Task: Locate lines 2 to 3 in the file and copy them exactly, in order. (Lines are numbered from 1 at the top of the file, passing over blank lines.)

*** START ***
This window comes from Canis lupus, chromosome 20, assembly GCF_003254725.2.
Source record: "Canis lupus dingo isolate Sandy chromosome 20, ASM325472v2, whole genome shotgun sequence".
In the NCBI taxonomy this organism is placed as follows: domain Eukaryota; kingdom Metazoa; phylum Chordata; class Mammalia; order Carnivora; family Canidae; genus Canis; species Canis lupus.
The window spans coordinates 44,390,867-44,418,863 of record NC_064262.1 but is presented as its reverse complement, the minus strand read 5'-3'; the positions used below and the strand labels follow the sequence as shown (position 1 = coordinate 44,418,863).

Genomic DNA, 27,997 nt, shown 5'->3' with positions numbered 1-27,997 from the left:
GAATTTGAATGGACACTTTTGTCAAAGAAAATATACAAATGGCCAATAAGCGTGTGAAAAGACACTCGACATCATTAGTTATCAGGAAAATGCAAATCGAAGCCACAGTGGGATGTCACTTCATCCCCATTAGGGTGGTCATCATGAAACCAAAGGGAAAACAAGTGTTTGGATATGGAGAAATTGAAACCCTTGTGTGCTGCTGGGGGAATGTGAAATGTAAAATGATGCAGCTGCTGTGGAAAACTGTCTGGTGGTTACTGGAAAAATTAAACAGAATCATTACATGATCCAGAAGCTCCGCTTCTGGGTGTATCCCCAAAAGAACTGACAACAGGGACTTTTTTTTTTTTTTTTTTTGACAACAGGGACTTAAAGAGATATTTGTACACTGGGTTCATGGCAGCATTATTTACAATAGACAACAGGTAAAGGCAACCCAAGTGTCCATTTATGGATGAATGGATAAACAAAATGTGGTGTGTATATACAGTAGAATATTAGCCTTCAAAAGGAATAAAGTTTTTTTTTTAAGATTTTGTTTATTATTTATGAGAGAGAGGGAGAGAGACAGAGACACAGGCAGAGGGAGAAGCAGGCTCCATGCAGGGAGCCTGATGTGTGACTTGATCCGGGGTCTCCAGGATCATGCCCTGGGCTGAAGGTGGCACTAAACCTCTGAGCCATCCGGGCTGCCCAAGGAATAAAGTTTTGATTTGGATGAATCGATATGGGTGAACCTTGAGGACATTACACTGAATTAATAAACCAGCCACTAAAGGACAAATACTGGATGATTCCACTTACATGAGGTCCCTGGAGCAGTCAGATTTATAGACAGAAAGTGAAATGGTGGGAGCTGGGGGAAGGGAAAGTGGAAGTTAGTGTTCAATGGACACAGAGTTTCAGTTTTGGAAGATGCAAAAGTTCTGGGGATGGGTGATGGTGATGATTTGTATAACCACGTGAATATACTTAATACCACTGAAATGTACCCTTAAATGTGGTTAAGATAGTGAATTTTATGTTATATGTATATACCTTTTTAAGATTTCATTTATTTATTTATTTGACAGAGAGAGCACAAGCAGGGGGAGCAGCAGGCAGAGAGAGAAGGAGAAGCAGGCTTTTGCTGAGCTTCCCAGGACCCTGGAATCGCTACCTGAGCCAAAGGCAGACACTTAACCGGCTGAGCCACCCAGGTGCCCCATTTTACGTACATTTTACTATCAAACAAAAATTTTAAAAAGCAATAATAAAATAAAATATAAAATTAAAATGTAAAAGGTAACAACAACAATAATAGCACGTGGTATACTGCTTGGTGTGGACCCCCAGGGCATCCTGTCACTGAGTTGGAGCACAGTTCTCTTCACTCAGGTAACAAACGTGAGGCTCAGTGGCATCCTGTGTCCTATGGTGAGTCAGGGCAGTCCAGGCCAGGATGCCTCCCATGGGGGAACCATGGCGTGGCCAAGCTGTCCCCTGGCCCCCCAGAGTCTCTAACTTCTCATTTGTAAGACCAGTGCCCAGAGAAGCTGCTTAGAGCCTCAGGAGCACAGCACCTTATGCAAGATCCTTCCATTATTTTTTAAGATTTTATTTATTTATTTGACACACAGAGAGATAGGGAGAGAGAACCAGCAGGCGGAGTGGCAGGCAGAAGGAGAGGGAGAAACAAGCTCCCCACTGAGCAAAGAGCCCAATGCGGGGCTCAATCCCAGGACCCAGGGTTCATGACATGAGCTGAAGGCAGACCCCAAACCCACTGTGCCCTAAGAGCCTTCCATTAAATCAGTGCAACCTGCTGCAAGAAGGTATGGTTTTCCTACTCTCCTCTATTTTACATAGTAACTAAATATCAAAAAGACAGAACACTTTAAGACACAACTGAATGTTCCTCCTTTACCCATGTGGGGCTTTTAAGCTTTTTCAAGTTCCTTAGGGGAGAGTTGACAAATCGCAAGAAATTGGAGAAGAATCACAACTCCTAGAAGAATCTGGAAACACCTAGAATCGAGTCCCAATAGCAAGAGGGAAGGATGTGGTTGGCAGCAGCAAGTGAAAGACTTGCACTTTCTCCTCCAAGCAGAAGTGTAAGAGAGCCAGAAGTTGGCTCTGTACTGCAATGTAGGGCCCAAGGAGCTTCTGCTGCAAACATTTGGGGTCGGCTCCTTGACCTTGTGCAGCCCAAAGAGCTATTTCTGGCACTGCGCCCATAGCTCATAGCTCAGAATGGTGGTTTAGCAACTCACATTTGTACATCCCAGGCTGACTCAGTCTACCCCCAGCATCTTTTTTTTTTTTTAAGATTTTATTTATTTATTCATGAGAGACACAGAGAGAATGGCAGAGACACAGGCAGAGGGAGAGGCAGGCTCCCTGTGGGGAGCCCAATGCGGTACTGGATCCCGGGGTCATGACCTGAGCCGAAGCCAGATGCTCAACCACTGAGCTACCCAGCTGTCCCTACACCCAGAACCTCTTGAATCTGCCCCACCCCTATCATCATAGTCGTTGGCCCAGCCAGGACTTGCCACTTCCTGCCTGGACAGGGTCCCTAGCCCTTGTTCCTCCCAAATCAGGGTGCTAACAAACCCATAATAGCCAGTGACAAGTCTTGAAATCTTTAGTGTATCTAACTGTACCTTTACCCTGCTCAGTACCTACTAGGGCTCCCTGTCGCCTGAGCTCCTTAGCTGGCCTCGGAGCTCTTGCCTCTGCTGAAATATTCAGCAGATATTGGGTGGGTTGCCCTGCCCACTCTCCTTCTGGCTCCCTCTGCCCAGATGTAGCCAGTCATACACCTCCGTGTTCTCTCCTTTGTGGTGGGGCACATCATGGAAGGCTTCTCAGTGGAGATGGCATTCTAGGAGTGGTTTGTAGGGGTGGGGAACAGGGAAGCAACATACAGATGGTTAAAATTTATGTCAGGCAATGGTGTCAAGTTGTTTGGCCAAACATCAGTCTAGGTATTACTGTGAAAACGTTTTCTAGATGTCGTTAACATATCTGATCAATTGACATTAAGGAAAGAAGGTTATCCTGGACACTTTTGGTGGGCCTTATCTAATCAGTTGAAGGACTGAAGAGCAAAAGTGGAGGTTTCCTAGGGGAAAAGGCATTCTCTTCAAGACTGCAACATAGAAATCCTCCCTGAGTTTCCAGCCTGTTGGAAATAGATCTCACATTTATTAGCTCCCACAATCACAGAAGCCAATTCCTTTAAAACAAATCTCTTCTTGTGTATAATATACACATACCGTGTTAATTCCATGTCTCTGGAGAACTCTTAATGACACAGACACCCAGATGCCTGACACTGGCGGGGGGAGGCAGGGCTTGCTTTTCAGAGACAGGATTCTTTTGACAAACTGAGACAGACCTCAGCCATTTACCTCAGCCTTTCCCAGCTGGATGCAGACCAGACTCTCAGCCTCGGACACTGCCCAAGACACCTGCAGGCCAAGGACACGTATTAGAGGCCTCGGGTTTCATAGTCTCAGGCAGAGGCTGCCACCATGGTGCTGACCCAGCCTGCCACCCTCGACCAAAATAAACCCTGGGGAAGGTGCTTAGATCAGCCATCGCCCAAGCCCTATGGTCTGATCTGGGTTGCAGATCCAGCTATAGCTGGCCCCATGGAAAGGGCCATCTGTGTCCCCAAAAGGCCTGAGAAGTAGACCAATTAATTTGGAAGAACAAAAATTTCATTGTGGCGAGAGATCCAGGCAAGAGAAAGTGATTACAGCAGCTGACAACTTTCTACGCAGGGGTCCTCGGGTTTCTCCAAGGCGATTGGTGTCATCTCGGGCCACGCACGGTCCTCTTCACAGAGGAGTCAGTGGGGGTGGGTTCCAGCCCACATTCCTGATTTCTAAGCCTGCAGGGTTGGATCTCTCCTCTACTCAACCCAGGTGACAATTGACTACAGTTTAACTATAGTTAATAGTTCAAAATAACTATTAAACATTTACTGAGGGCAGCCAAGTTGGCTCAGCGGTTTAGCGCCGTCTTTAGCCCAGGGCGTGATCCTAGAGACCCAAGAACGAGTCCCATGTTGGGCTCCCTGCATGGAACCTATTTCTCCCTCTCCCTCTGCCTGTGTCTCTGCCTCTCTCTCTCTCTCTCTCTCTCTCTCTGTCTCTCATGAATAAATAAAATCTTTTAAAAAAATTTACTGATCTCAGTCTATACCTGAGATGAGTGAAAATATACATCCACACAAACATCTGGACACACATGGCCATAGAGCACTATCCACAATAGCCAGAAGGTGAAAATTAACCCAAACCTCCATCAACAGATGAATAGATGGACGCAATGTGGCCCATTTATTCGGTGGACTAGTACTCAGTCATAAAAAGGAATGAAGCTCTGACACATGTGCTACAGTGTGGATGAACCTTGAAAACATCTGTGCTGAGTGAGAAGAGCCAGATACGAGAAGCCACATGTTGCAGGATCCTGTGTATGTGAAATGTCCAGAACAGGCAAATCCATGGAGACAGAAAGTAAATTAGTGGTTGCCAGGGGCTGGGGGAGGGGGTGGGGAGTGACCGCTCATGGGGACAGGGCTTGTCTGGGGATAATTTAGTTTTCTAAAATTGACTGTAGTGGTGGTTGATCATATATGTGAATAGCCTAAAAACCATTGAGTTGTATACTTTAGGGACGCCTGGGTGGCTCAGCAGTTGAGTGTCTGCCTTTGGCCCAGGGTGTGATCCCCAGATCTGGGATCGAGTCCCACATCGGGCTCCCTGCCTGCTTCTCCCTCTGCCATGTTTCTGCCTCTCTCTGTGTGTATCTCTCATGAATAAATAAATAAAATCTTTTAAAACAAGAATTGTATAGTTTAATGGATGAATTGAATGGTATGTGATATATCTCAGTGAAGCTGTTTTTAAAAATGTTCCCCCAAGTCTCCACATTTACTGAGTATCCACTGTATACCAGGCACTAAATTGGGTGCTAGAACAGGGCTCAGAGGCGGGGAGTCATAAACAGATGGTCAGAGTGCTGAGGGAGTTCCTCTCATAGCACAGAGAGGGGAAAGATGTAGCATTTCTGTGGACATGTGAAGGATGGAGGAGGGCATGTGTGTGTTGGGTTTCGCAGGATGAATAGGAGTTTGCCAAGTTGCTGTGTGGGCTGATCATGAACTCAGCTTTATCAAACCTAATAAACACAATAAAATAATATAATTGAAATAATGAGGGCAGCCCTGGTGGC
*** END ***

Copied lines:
Source record: "Canis lupus dingo isolate Sandy chromosome 20, ASM325472v2, whole genome shotgun sequence".
In the NCBI taxonomy this organism is placed as follows: domain Eukaryota; kingdom Metazoa; phylum Chordata; class Mammalia; order Carnivora; family Canidae; genus Canis; species Canis lupus.